I love Hashicorp’s Consul and I use it extensively in my infrastructures. I also love Monit and I use the two to keep up-to-date on the services running on my servers and remain confident that they’ll stay up. Though both products have server dashboards (Atlas and mmonit respectively) it can be very helpful to see the result of checks immediately upon logging in. Something like this:
After a bit of hacking I set up a little Ruby script that outputs exactly that using the magic of a pam_motd banner, so that when you log in you can immediately see how your system is doing. Getting it going is pretty easy and I’ve found it quite helpful so far – if you’re interested in running it as well, here’s how!
1. Remove noupdate from /etc/pam.d/sshd and /etc/pam.d/login
Both the /etc/pam.d/sshd and /etc/pam.d/login files contain lines like this:
# Print the message of the day upon successful login.# This includes a dynamically generated part from /run/motd.dynamic# and a static (admin-editable) part from /etc/motd.session optional pam_motd.so motd=/run/motd.dynamic noupdate
session optional pam_motd.so # 
You’ll want to comment out noupdate in both files, which prevents pam_motd from updating before login. Normally you don’t want the motd updating before login, since that could be a bit time-consuming and you don’t want to slow down the login process. However, if we don’t update it before login then you’ll get stale data, which is rather pointless for a status banner. And happily my Ruby script is very light-weight and adds less than 50ms to a login. Which, sure, not great, but also, not bad.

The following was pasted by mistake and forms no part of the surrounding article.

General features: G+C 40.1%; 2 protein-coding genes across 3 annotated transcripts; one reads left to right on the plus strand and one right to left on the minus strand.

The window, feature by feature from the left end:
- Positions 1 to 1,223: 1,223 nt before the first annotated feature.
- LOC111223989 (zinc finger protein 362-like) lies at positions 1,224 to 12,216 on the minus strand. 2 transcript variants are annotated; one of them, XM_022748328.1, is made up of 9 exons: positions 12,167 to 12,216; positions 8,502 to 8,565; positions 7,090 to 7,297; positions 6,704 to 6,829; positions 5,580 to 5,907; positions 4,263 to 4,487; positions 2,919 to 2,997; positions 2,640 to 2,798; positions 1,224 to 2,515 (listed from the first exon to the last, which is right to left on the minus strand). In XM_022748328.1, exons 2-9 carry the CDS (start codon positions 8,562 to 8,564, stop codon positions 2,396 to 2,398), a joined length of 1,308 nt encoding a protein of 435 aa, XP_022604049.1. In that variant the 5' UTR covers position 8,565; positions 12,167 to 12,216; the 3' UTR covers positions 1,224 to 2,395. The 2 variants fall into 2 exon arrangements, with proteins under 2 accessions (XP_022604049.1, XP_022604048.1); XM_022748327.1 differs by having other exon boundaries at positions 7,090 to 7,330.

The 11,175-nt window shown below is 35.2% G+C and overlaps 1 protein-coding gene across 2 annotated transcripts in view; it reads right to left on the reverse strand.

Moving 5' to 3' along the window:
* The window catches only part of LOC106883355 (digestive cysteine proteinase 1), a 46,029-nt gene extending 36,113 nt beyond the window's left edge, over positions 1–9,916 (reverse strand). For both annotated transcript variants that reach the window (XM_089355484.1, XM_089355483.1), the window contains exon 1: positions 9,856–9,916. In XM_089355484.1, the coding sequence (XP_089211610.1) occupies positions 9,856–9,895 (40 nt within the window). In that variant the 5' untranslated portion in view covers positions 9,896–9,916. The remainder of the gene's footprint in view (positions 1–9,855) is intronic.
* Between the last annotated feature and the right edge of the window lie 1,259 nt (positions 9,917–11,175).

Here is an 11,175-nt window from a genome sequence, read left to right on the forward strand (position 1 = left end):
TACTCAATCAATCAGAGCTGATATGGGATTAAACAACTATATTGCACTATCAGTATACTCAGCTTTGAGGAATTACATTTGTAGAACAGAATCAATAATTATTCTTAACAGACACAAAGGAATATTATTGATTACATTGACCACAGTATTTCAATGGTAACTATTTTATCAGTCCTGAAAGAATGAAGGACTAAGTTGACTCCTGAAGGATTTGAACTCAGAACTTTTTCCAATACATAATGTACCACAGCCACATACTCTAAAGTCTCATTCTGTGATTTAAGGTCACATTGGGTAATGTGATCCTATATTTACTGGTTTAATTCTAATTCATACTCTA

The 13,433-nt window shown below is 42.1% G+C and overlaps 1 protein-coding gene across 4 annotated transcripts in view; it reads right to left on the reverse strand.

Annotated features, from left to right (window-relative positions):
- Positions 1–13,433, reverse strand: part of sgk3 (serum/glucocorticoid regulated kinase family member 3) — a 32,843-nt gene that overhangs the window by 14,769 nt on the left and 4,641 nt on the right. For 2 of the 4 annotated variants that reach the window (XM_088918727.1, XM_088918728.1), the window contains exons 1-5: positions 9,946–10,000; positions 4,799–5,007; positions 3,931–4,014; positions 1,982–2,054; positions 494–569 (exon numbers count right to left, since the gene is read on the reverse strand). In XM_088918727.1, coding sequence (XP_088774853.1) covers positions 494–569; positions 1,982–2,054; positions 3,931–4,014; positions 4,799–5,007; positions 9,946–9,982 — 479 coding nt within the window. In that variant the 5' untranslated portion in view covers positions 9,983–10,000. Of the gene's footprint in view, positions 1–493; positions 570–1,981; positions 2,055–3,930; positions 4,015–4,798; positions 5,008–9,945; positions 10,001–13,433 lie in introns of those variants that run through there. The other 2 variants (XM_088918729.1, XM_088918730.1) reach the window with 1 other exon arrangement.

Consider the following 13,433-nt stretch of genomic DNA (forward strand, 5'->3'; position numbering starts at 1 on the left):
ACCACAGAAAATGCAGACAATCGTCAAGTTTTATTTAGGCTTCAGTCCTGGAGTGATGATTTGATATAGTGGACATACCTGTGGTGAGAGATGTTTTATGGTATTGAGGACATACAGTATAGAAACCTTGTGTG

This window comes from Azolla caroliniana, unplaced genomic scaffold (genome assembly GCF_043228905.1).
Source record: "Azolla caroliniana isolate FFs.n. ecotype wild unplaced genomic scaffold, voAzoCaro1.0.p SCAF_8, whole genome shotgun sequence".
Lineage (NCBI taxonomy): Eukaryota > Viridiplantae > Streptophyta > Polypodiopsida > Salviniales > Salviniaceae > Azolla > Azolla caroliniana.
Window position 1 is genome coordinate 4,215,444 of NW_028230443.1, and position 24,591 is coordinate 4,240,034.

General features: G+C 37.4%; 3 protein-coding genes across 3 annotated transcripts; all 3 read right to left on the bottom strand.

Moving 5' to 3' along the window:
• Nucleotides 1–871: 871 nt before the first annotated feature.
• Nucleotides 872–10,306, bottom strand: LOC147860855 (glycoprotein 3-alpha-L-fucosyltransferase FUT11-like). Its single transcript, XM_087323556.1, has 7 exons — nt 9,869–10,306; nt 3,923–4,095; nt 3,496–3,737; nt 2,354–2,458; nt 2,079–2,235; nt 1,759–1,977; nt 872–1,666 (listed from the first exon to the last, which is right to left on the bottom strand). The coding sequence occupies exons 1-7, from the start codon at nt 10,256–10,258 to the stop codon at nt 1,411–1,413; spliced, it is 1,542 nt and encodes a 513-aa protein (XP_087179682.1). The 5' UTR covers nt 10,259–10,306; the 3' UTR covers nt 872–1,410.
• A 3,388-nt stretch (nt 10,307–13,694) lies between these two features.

So ensure you comment out noupdate before moving on to step 2.
2. Place the statuser.rb script in /etc/update-motd.d/
The script I came up with is pretty lightweight, and I’m sure I’ll spend some time tightening it up, but for my purposes it serves well. I tried to avoid too many abstractions: though my first inclination was to put the memory and disk stats in objects, keeping them as arrays helps make the script minutely faster. Similarly I used oj for JSON parsing since it’s the fastest available JSON parser, though the amount of JSON Consul returns is so small I think any parser would’ve performed adequately.
So, with no further ado:
To speak about the code generally, at the top I define a bunch of constants that you might want to change (like I thought using cute unicode characters for statuses was sensible, but if you don’t have a unicode-compatible system you should probably change those). system_status queries for a lot of miscellaneous statuses and converts them into words and colors that are easily digestible – similarly, monit_status and consul_status do the same for my monitoring services.
Helpers at the bottom format strings and tabularize the data into a more lovely format. I tried to keep the stuff you might want to change at the top, but if you really want to get into the nitty gritty of displaying, tweak the private methods at the bottom of the class.
3. SSH in!
SSH into your server and you should see your new banner displayed proudly!
If it isn’t working you might just see your system’s standard motd. If that’s the case, try running the statuser manually – hopefully you’ll get an error you can debug a little bit more.
I know the statuser isn’t the most elegant Ruby ever, but it does work, it is fast, and also it’s easily extensible: you could add a lot more useful information to it very simply. I tried to err slightly on the side of conservatism with the data I chose, since I didn’t want the login process to take too long… but I would love to hear suggestions for other interesting tidbits to put in that you might want to see every time you ssh in. And, of course, as I improve it I’ll keep the gist updated.
Josh Symonds performs devops and server wrangling on cloud-scale infrastructures, deploys amazing web applications with Ruby on Rails, and creates awesome iOS apps with Objective-C and RubyMotion. He is founder and CTO of Symonds & Son, a development shop focused on quality and excellence.